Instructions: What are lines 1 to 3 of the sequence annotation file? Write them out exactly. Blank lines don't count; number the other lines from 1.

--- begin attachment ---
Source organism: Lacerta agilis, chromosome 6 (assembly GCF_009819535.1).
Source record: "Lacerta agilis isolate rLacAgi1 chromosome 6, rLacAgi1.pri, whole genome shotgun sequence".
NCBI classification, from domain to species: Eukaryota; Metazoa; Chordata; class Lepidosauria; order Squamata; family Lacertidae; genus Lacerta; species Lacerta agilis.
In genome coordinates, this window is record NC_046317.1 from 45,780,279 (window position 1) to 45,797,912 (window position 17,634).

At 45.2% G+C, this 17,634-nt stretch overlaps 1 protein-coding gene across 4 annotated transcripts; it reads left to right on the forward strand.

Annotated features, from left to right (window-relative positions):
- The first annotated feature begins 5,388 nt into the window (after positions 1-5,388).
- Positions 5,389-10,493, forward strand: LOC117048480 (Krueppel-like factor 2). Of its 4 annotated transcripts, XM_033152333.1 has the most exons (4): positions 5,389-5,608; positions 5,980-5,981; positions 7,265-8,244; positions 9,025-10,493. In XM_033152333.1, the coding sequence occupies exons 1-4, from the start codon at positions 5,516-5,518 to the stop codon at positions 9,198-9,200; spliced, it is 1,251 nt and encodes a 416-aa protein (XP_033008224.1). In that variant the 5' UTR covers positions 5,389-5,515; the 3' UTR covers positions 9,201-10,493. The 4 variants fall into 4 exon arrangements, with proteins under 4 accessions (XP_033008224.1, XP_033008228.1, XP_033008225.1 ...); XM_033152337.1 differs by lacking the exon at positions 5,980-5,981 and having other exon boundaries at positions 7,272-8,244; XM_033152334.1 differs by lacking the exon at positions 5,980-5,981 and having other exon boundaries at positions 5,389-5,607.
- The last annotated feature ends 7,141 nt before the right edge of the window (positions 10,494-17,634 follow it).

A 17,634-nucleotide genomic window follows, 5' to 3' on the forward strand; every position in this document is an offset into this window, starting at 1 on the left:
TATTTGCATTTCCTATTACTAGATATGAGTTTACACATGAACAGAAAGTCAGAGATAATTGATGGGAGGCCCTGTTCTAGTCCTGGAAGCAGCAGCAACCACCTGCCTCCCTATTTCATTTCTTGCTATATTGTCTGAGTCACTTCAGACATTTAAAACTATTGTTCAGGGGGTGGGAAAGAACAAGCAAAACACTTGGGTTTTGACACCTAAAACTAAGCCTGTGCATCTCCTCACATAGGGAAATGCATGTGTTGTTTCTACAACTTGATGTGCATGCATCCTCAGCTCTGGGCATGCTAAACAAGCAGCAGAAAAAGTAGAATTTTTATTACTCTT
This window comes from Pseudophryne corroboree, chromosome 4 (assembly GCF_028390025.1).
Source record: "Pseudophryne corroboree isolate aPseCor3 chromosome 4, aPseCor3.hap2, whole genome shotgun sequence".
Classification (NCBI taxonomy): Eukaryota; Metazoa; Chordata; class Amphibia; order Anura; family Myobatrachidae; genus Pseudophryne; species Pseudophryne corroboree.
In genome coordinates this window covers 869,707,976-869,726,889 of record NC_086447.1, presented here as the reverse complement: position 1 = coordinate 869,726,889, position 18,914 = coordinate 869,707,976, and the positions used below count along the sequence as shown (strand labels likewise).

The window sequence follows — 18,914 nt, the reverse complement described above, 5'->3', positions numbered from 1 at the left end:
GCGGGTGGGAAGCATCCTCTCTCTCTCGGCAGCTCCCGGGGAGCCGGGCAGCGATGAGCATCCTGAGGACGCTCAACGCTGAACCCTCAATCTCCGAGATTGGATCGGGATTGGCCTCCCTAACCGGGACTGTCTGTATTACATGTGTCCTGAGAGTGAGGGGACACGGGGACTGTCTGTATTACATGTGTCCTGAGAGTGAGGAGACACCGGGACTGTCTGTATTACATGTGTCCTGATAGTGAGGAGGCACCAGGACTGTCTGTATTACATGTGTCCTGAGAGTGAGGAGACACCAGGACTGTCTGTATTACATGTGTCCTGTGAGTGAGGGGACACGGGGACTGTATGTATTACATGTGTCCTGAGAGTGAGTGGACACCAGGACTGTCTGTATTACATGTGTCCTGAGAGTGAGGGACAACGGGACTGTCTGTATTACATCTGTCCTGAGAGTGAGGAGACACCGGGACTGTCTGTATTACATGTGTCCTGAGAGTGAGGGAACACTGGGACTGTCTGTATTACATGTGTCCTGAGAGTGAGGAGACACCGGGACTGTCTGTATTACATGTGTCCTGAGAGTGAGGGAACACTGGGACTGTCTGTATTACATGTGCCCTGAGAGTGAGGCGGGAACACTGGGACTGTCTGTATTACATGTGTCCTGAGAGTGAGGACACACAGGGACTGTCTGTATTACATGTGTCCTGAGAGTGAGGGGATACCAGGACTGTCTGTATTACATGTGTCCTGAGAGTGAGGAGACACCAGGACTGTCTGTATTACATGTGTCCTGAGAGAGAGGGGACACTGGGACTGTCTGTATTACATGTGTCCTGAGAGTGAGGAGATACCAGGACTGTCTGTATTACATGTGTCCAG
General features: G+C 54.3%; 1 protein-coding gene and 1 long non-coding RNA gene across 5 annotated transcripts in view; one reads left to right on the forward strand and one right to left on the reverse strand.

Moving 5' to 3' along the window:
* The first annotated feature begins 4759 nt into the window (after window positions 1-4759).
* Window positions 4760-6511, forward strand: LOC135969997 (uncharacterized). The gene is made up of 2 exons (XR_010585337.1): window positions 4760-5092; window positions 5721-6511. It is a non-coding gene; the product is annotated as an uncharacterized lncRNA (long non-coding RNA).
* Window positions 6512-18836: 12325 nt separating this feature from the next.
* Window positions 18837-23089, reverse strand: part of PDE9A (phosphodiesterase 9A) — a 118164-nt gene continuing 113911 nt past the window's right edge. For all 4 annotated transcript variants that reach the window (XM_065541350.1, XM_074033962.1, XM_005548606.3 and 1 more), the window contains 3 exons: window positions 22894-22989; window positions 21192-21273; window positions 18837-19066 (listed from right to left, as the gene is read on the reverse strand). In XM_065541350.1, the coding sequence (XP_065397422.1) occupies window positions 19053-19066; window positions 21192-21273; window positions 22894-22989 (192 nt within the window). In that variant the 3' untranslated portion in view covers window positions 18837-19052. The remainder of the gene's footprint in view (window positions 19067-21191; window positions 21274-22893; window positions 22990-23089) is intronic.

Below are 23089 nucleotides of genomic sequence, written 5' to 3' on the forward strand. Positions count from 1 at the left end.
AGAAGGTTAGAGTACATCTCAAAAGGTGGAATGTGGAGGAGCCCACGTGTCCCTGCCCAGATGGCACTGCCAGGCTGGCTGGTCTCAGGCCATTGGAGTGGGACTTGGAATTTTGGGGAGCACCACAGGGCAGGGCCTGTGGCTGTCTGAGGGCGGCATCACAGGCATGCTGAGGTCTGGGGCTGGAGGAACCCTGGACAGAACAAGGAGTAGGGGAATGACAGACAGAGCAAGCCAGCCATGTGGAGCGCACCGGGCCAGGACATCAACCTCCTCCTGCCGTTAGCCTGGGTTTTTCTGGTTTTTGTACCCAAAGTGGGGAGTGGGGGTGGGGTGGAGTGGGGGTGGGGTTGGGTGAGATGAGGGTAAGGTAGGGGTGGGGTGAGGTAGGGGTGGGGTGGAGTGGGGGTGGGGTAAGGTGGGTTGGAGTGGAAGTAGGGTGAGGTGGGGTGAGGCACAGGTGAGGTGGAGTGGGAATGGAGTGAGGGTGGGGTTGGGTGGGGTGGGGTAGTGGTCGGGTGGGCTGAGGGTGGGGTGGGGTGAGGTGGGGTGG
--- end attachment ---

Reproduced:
Source organism: Lacerta agilis, chromosome 6 (assembly GCF_009819535.1).
Source record: "Lacerta agilis isolate rLacAgi1 chromosome 6, rLacAgi1.pri, whole genome shotgun sequence".
NCBI classification, from domain to species: Eukaryota; Metazoa; Chordata; class Lepidosauria; order Squamata; family Lacertidae; genus Lacerta; species Lacerta agilis.